June 30, 2005

Mercedes-Benz incorporates banana fibres into A-Class

Stuttgart, Germany – Mercedes-Benz has pioneered the first use of natural fibres as an exterior car component in its three-door A-Class, a compact model sold in several global markets. Although the company has used natural fibres such as flax, hemp, sisal and coconut in its interiors for many years, the abaca banana plant fibres used in the underbody cover for the spare tire compartment mark a first for exterior use.

DaimlerChrysler research engineers patented a mixture of polypropylene thermoplastic and abaca fibres in 2002. The fibres are from the abaca, a relative of the banana, and are supplied by Manila Cordage, a Philippine producer of semi-finished materials. The components are manufactured by Swiss automotive supplier Rieter.

Natural fibres protect resources and are renewable. The production of glass fibres, which are almost completely replaced by the natural fibres in the cover of the tire compartment, is very energy-intensive. With abaca fibres, up to 60 per cent of the energy is saved, and the waste material that is a byproduct of fibre production can be used as organic fertilizer.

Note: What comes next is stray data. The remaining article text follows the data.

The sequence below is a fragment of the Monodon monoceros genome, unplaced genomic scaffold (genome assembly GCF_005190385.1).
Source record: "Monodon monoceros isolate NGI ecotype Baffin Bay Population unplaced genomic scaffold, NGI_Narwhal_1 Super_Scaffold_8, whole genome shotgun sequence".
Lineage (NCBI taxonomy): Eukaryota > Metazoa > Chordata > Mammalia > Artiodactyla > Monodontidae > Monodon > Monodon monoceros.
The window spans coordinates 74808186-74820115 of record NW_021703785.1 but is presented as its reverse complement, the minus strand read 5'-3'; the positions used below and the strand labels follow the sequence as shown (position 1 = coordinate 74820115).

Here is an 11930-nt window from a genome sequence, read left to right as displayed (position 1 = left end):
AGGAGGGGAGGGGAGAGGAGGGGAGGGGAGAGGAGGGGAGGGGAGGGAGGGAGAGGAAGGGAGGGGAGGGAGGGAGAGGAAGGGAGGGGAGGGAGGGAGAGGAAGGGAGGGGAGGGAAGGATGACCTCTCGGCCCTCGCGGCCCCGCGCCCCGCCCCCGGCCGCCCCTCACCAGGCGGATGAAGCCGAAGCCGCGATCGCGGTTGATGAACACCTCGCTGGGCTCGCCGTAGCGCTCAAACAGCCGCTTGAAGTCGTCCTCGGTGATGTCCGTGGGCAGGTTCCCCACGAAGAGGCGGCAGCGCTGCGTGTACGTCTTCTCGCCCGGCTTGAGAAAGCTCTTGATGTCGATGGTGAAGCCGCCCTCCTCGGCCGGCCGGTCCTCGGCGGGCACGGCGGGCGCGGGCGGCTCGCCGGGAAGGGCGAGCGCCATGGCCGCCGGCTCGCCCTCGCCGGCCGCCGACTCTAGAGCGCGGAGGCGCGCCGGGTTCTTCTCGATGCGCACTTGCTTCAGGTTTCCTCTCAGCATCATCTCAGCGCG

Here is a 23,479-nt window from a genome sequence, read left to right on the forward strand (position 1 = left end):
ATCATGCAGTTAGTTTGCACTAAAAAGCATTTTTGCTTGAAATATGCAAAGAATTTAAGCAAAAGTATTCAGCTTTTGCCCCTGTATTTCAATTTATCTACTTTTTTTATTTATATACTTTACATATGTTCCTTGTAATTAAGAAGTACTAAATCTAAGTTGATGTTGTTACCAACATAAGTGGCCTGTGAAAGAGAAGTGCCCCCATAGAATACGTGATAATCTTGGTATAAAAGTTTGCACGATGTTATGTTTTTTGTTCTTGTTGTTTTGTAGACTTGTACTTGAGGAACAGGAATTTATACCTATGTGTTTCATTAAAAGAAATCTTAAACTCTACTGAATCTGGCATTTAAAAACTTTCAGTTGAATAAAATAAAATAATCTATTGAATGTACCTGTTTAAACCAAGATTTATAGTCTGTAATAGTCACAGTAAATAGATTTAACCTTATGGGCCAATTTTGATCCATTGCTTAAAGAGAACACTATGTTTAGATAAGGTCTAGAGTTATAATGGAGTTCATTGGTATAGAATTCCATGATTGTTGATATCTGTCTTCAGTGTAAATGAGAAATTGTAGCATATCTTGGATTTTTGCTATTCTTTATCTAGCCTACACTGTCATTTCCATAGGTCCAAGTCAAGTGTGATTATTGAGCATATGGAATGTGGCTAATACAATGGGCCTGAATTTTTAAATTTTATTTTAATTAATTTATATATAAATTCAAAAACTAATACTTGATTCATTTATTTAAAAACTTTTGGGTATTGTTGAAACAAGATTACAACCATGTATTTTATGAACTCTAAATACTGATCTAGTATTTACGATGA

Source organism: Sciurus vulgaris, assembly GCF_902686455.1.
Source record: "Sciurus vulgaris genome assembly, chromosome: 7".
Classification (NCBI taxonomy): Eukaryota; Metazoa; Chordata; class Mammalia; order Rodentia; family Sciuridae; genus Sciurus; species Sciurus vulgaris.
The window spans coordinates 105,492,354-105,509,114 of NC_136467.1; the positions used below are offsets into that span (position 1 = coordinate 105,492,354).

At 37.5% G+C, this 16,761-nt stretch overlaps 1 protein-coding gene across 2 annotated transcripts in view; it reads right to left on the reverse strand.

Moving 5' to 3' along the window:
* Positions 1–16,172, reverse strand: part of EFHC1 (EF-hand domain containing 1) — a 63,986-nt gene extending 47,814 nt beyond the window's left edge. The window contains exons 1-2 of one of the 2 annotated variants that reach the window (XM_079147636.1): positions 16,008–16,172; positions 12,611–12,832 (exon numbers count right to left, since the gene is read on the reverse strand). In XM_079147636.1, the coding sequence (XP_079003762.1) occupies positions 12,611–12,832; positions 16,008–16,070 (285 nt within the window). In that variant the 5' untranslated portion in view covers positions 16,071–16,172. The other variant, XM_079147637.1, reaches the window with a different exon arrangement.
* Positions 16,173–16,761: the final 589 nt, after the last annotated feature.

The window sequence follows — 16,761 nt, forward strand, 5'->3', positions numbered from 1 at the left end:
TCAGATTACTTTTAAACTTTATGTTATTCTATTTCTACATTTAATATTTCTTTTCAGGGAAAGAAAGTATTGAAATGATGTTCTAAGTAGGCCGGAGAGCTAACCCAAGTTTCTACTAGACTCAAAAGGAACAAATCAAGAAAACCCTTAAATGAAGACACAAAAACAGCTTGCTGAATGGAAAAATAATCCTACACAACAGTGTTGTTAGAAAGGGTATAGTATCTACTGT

Abaca fibres are 1.5 to 2.7 metres long, have a very high tensile strength, are rot-resistant and are traditionally used in ropes. The abaca banana trees are cultivated in the Philippines. In a public-private partnership project between DaimlerChrysler, Hohenheim University and the German Investment and Development Association, the tropical rain forest is being reforested with various plants under a canopy of trees, with the inclusion of the abaca banana bush in its natural habitat. The abaca processing also creates jobs for local farmers. This year, the JEC Group (Journals and Exhibitions on Composites) presented its JEC Award in the category of Ground Mass Transportation to DaimlerChrysler, Rieter and Manila Cordage for their innovative use of the fibres in car underbody protection.

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